SADNESS and sombreness enveloped the streets of Cookstown on Tuesday as hundreds turned out to pay their last respects to murdered prison officer David Black.
Shops and businesses closed as members of the public stood alongside dignitaries, church leaders and political representatives as the 52 year-old’s funeral cortege made its way to Molesworth Presbyterian Church.
Silence fell on crowds who lined Orritor Street, William Street and Molesworth Street as the married dad-of-two’s remains passed through at 1.10pm.
The Cookstown man’s coffin, draped in a Union flag with his prison officer hat sat on top, was met by a 20-strong honour guard of prison service staff, dressed in uniform to bid farewell to their long serving, committed colleague who died because of his uniform,
Crowds outside Molesworth Presbyterian Church bowed their heads as Mr Black’s 21 year-old son Kyle helped lift his father’s remains inside. The same church which the 52 year-old had sat in with his family just over a week before.
Daughter Kyra, 19, led the touching tributes to her dad, who she called her “special hero”, by reading a poem.
There was also a tribute from son Kyle, who described his father as a ‘family man and a gentleman’, who ‘always had a smile for everyone’.
In his sermon, Molesworth Minister Reverend Tom Greer, who conducted the emotional service, described Mr Black as a man of “honour and principle”, of “kindness and generosity”, and, “a man committed to peace and prosperity in Northern Ireland”.
“All those things completely the opposite of the murderous thugs and bloodthirsty criminals who took David’s life,” added the Reverend.
“And what we saw of him here in this church and community was no less obvious to those who knew him in his professional work as a prison officer,” he said.
The Minister also talked about how a number of former prisoners, previously supervised by the 52 year-old during his work, had contacted the church in the days following his death.
“We’ve had a few of them phone our home and one write a card to express the shock they felt and the regard they had for David in his work,” said the Reverend.
“Very poignantly one former remand prisoner said this; ‘David always showed me kindness and respect. Indeed David changed my life...He pointed me to the Christian faith.’”
“You see David viewed his work as something that was meant to improve society.
“He wanted those who came into prison to leave as changed men. And one of the things he was concerned about to that end was their spiritual well-being.
“He was always adamant that prisoners have the opportunity to meet with a pastor or a chaplain who would address the real issues in a person’s heart - for society only changes for the better when people’s hearts are changed,” he said.
Rev Greer also paid tribute to his friend’s humour.
“You know, one of the things I loved about David was his humour. You see, in my mind David did have one significant fault - he supported Manchester United.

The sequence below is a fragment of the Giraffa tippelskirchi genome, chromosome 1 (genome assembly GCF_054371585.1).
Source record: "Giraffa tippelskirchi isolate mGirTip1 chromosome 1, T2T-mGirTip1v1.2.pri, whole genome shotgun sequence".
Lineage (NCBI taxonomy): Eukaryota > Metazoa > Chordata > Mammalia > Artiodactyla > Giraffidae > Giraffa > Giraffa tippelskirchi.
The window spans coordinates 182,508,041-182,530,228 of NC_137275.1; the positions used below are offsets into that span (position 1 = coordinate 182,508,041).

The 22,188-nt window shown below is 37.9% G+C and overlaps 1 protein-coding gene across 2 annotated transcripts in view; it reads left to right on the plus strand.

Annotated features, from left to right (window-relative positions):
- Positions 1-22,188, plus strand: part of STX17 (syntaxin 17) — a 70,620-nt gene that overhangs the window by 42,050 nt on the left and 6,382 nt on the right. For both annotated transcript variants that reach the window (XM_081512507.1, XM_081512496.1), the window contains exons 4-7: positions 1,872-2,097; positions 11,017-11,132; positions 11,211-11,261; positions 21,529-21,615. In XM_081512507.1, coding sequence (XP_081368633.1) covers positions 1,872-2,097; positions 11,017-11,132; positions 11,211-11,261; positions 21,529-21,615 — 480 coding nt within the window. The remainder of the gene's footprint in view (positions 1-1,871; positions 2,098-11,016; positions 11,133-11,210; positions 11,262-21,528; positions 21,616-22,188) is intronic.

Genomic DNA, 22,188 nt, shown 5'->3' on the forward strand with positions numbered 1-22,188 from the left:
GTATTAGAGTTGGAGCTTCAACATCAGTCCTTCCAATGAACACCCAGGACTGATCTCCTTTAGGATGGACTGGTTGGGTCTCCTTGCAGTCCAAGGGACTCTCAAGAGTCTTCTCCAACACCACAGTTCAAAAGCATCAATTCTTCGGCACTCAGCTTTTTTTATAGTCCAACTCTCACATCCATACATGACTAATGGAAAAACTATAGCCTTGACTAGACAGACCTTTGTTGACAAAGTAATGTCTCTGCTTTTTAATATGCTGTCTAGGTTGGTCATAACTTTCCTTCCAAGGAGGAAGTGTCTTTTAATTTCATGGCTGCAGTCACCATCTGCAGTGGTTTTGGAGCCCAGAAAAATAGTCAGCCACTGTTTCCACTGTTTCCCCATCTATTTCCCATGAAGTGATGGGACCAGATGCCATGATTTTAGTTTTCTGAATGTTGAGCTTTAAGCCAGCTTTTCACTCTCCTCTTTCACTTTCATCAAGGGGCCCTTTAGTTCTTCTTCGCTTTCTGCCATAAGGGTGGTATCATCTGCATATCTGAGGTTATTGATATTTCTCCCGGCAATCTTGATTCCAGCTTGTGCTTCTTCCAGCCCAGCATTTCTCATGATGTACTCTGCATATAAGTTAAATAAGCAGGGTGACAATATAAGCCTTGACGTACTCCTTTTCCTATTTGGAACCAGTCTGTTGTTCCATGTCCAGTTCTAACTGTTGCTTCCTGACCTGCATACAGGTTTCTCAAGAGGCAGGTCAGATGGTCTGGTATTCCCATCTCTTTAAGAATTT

“And just occasionally in church, maybe when speaking to the children, I would have a dig at Man United and joke about those who supported them.
So you could be sure that when David was leaving church he would say - ‘Aw you were at us again to day?’ And I’d say - ‘What was that David’ And he say - ‘The Man. United men - you can’t leave us alone’.
“But he’d say it with a great big smile on his face, and you knew he saw the humour in all the banter.
“It is those little things that endeared David to so many of us - quite apart from the big things that he contributed into the life of this community and that very special love that he poured into his home and family life.”
Presbyterian Moderator Rev Roy Patton also took part in the service.
He told mourners: “I am confident that in offering our sympathy to you and assuring you of our prayers that I do so not only on behalf of the Presbyterian Church but of the whole community.”
“We are together in this, totally united as churches, politicians, civic society, ordinary men and women who feel for you today in your unspeakable loss, and who in the strongest possible terms are outraged by such an evil deed.
“This attack on a prison officer was an attack on this whole community.”
Mourners included the chief constable of the Police Service of Northern Ireland, Matt Baggott, the director of the Northern Ireland Prison Service, Sue McAllister, the first minister of Northern Ireland, Peter Robinson, and the leader of the SDLP, Alasdair McDonnell.
The deputy first minister, Martin McGuinness, is understood to have offered to attend the funeral, but the family requested that no members of Sinn Fein should turn up. McGuinness is understood to have expressed his desire to respect the family’s wishes.
David Black was the 20th prison officer murdered by paramilitaries since the early 1970s.
He was buried after a private ceremony in Kildress parish cemetery.
As the funeral was taking place, several hundred people turned up for a vigil at Belfast city hall organised by the Irish Congress of Trade Unions.
A lone piper played a lament and Black’s killers were denounced from the platform by the trade union movement.